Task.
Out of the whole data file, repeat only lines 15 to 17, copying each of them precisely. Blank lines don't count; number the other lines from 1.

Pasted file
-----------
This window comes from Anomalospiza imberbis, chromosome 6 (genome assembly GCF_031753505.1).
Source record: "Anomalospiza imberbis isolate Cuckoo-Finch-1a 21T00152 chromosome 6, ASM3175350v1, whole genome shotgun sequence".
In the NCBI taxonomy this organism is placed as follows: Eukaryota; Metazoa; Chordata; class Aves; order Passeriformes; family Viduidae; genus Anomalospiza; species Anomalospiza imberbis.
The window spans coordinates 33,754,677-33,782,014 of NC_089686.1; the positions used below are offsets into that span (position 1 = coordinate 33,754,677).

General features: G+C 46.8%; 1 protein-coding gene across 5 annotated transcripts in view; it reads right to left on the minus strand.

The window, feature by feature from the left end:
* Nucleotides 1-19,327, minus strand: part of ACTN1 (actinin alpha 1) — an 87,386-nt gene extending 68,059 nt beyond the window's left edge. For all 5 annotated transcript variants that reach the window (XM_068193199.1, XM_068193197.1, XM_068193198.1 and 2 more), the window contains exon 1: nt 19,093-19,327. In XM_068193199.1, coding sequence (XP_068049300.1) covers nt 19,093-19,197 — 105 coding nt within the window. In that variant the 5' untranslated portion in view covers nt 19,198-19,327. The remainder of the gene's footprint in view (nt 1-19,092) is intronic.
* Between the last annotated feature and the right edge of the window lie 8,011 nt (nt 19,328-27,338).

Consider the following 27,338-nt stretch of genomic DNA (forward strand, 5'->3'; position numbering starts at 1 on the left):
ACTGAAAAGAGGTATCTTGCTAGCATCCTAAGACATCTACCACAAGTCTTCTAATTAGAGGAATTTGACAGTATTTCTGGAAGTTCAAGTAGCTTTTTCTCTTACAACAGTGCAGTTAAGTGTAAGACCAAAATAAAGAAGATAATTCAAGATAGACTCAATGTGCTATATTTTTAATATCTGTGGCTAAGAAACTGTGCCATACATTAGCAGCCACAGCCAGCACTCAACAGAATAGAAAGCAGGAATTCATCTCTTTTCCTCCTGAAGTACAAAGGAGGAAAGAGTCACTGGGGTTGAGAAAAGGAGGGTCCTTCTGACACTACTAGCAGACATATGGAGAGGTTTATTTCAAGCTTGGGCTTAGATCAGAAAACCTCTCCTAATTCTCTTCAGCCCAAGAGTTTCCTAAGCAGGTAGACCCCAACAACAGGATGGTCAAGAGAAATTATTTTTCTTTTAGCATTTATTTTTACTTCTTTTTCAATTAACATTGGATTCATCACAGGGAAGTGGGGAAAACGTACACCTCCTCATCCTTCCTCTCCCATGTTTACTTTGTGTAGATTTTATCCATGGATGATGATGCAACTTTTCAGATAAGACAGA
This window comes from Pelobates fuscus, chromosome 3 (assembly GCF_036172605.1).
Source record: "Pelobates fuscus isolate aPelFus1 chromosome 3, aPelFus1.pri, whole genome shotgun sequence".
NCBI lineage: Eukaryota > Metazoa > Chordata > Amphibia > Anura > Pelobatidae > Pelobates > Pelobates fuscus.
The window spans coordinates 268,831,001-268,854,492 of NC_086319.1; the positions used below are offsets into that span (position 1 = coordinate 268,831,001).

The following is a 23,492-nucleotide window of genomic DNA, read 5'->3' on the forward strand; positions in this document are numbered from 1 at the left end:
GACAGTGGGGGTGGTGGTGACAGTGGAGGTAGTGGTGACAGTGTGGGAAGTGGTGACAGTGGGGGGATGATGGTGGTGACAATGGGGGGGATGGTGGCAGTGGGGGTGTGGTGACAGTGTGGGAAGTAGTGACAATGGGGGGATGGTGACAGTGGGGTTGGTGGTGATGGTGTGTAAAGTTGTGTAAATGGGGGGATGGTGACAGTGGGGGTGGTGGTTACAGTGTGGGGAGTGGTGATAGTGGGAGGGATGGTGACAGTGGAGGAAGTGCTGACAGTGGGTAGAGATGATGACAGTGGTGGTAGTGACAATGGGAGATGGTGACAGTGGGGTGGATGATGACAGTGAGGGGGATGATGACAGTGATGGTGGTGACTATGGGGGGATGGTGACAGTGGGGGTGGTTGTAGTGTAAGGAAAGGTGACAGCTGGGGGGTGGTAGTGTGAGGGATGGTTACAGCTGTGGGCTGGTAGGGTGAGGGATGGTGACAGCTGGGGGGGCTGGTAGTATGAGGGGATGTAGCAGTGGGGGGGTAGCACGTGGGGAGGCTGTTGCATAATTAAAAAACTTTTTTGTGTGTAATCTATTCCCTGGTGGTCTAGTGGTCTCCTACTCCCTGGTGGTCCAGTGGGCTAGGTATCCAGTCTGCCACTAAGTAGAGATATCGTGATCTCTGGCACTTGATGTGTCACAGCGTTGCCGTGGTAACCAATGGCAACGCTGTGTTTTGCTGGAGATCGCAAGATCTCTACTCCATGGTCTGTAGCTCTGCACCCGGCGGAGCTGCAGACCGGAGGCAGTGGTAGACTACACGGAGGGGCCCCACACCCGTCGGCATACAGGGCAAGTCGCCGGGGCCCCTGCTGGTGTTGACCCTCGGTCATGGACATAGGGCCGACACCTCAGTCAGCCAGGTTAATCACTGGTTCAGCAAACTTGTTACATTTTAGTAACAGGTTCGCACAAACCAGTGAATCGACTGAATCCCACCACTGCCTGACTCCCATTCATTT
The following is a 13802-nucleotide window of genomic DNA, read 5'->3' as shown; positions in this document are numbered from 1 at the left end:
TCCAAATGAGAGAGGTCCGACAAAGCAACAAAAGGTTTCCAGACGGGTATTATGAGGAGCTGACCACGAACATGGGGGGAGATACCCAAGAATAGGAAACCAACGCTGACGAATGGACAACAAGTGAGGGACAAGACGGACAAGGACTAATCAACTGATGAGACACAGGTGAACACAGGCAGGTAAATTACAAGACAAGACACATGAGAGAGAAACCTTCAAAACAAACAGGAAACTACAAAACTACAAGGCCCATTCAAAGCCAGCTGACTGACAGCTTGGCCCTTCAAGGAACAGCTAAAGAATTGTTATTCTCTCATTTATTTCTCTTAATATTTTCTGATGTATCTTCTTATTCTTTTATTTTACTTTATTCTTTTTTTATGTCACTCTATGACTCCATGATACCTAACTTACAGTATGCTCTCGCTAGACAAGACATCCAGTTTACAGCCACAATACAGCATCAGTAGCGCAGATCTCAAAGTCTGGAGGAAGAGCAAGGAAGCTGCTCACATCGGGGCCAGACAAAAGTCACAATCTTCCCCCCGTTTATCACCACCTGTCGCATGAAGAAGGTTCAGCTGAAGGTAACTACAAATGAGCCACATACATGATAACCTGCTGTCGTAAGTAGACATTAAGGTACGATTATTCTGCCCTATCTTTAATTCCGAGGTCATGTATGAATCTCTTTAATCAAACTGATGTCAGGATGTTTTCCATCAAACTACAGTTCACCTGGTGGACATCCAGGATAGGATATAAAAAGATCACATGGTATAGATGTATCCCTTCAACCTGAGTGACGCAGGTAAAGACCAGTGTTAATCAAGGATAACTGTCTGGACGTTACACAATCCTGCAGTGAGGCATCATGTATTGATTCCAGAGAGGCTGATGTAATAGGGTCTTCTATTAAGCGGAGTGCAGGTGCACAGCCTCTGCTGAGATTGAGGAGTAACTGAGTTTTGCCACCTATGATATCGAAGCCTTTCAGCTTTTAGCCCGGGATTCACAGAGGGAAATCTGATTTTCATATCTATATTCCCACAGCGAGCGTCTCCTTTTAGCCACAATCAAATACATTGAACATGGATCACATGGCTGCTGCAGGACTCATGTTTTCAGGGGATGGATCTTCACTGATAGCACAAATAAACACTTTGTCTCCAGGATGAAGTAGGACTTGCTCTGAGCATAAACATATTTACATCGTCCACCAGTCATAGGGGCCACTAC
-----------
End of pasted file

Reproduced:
The following is a 23,492-nucleotide window of genomic DNA, read 5'->3' on the forward strand; positions in this document are numbered from 1 at the left end:
GACAGTGGGGGTGGTGGTGACAGTGGAGGTAGTGGTGACAGTGTGGGAAGTGGTGACAGTGGGGGGATGATGGTGGTGACAATGGGGGGGATGGTGGCAGTGGGGGTGTGGTGACAGTGTGGGAAGTAGTGACAATGGGGGGATGGTGACAGTGGGGTTGGTGGTGATGGTGTGTAAAGTTGTGTAAATGGGGGGATGGTGACAGTGGGGGTGGTGGTTACAGTGTGGGGAGTGGTGATAGTGGGAGGGATGGTGACAGTGGAGGAAGTGCTGACAGTGGGTAGAGATGATGACAGTGGTGGTAGTGACAATGGGAGATGGTGACAGTGGGGTGGATGATGACAGTGAGGGGGATGATGACAGTGATGGTGGTGACTATGGGGGGATGGTGACAGTGGGGGTGGTTGTAGTGTAAGGAAAGGTGACAGCTGGGGGGTGGTAGTGTGAGGGATGGTTACAGCTGTGGGCTGGTAGGGTGAGGGATGGTGACAGCTGGGGGGGCTGGTAGTATGAGGGGATGTAGCAGTGGGGGGGTAGCACGTGGGGAGGCTGTTGCATAATTAAAAAACTTTTTTGTGTGTAATCTATTCCCTGGTGGTCTAGTGGTCTCCTACTCCCTGGTGGTCCAGTGGGCTAGGTATCCAGTCTGCCACTAAGTAGAGATATCGTGATCTCTGGCACTTGATGTGTCACAGCGTTGCCGTGGTAACCAATGGCAACGCTGTGTTTTGCTGGAGATCGCAAGATCTCTACTCCATGGTCTGTAGCTCTGCACCCGGCGGAGCTGCAGACCGGAGGCAGTGGTAGACTACACGGAGGGGCCCCACACCCGTCGGCATACAGGGCAAGTCGCCGGGGCCCCTGCTGGTGTTGACCCTCGGTCATGGACATAGGGCCGACACCTCAGTCAGCCAGGTTAATCACTGGTTCAGCAAACTTGTTACATTTTAGTAACAGGTTCGCACAAACCAGTGAATCGACTGAATCCCACCACTGCCTGACTCCCATTCATTT
The following is a 13802-nucleotide window of genomic DNA, read 5'->3' as shown; positions in this document are numbered from 1 at the left end: